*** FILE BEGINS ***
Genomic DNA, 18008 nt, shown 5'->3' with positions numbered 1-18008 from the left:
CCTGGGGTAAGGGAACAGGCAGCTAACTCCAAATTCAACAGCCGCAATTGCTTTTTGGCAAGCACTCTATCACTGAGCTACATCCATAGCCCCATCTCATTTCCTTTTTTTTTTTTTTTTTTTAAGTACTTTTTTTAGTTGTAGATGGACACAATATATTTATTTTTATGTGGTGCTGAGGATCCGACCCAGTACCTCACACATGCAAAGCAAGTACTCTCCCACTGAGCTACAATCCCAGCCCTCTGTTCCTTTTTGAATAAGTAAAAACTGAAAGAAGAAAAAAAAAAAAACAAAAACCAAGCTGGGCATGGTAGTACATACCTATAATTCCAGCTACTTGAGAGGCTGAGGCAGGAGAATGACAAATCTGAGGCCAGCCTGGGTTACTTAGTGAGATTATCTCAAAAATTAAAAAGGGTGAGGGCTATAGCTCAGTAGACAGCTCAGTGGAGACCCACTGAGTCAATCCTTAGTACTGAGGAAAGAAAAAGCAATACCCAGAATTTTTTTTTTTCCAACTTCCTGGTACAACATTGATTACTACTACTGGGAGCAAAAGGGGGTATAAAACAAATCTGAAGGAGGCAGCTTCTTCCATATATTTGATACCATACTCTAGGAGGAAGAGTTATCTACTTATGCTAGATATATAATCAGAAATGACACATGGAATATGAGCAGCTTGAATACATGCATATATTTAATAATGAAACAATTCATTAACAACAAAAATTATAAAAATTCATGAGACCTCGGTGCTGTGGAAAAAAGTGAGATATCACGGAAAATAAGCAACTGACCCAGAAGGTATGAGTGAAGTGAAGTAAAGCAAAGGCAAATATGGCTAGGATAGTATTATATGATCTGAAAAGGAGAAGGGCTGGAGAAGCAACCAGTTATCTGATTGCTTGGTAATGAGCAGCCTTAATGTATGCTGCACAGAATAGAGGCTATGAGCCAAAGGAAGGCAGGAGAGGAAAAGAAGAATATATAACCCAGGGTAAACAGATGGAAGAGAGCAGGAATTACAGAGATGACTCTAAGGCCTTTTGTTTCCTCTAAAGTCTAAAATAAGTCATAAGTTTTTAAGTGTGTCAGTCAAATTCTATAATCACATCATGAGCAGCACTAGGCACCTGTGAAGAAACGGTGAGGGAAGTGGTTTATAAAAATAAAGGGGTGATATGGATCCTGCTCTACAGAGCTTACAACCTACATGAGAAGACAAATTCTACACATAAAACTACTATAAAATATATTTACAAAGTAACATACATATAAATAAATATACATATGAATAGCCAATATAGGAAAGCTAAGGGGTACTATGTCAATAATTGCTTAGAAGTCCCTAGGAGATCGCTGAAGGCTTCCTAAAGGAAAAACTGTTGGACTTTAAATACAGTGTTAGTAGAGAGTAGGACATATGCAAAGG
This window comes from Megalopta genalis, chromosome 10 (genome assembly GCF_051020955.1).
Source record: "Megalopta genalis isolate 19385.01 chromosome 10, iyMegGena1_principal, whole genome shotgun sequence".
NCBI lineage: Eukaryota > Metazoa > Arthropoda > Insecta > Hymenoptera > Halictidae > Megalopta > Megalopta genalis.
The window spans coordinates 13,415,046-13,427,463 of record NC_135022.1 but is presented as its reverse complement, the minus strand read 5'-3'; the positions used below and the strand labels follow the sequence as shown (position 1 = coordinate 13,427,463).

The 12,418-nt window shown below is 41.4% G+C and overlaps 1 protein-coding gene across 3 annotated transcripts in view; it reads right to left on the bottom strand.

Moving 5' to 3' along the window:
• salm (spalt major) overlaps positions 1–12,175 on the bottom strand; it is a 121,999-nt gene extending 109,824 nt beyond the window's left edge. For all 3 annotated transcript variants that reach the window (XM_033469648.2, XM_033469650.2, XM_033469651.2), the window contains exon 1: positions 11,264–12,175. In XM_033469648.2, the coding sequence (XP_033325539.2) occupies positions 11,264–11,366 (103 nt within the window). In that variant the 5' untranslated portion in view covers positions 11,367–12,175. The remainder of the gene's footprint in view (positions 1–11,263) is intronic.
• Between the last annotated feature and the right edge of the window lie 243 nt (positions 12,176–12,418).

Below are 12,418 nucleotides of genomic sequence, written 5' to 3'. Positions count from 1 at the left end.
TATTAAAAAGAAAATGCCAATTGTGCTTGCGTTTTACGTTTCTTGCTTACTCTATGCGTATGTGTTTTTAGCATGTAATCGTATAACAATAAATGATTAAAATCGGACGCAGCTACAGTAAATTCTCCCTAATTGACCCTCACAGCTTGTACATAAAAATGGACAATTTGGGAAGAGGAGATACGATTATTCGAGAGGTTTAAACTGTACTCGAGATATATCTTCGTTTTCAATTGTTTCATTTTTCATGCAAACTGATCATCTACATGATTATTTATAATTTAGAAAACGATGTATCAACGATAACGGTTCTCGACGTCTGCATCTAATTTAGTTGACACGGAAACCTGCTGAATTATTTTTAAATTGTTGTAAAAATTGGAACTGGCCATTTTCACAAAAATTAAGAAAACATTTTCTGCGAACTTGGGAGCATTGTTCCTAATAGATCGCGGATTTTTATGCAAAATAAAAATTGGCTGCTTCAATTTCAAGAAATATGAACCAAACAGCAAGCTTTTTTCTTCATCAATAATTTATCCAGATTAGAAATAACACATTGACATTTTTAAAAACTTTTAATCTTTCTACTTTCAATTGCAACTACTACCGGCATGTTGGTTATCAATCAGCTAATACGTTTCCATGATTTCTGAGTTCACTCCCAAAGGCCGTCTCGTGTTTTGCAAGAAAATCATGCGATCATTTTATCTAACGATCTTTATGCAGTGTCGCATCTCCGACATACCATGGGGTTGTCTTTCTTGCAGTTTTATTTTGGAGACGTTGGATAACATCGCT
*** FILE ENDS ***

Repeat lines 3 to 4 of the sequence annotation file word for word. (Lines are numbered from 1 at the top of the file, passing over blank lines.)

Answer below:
This window comes from Megalopta genalis, chromosome 10 (genome assembly GCF_051020955.1).
Source record: "Megalopta genalis isolate 19385.01 chromosome 10, iyMegGena1_principal, whole genome shotgun sequence".